White Heat, released September 2, 1949.
Directed by Raoul Walsh.
Starring James Cagney, Virginia Mayo, Margaret Wycherly and Edmond O'Brien.
PETER BOGDANOVICH SAYS:
"WHITE HEAT both revived Warner Brothers' gangster cycle of the Thirties and also ended it conclusively for the golden age, which still had about thirteen years to go. In other words, this is the climax of the gangster genre."
THE TRASH MAN SAYS:
The Bogdanovich Challenge has allowed me the opportunity to view several films I otherwise would have ignored. That's an embarrassing thing to admit, because every single selection has been solid. There's not a single one of the first six movies that I haven't fully enjoyed. Likewise, there are performers, actors who I knew only through reputation or through references or caricatures, that I've only just discovered.
James Cagney is absolutely one of the finest.
His performance here as Cody Jarrett is fantastic. He's a psychotic mama's boy that is always on the verge of a complete and utter breakdown. There are glimpses early on, with his violent outbursts and his lack of concern for the well-being of any other human being besides himself and his mother. The only time he appears to do the right thing, like turning himself in to the authorities, is when he's trying to protect himself from a far worse fate.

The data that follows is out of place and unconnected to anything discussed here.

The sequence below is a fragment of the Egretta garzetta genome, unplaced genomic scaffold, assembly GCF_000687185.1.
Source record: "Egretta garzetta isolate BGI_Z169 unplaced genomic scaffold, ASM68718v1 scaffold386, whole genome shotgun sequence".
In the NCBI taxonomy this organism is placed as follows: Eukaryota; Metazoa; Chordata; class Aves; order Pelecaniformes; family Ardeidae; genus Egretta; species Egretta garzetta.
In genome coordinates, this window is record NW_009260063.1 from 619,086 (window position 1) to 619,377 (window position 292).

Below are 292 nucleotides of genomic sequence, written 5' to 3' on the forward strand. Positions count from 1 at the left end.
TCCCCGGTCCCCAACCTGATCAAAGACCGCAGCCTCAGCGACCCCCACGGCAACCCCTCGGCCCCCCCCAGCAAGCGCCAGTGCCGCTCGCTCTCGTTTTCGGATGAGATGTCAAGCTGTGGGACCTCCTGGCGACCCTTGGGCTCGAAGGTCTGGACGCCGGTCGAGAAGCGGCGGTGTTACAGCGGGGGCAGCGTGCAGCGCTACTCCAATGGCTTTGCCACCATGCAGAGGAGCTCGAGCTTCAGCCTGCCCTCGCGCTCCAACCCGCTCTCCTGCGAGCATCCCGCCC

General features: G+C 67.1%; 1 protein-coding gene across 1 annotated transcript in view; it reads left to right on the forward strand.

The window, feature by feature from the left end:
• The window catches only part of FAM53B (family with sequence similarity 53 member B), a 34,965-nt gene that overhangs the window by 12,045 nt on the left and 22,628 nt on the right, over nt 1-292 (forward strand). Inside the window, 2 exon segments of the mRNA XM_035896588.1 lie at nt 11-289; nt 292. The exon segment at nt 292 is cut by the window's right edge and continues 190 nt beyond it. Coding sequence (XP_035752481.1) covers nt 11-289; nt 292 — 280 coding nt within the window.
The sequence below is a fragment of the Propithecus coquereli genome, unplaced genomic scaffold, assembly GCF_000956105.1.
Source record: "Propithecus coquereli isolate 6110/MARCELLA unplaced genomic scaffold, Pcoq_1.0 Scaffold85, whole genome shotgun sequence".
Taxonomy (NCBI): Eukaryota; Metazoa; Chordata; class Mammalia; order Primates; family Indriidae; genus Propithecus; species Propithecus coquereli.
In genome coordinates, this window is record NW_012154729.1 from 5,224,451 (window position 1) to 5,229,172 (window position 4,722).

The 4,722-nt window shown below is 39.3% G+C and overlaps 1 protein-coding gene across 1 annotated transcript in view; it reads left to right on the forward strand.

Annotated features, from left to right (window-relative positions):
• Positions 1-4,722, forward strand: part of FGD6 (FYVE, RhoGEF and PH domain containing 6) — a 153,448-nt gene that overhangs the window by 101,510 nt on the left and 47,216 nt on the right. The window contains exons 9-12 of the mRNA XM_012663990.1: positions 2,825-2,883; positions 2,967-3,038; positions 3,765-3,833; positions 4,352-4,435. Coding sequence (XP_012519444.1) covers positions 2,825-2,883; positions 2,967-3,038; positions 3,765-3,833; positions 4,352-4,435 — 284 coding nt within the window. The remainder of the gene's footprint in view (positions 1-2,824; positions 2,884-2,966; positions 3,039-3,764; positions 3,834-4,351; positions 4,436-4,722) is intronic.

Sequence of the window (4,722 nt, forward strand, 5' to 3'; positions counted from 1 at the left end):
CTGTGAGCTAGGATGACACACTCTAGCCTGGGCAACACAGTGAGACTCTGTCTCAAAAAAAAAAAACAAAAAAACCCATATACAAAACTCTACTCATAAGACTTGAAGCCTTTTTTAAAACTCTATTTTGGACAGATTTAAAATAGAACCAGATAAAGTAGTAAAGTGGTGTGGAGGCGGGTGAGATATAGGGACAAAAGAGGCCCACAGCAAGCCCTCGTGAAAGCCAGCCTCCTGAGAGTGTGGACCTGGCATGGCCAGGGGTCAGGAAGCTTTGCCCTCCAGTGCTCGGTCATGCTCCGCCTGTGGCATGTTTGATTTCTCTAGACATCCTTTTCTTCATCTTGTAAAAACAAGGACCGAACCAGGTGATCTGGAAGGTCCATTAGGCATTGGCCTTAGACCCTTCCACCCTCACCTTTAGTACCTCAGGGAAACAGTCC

And yet, you're going to watch White Heat and you're gonna sorta' root for him to get away with every horrible thing that he's done. Sure, you'll be waiting for his eventual meltdown, you'll cringe when his wife, Verna [played by Virginia Mayo], cringes any time Jarrett raises his hand, but there's this little part of you that will cheer when he gets revenge on the goons who betrayed him.
Bogdanovich shared an anecdote in his book; he and Orson Welles viewing the film sometime in the '70s together and booing the undercover cop (Edmond O'Brien) who's wormed his way into Jarrett's gang.
You'll be booing, too.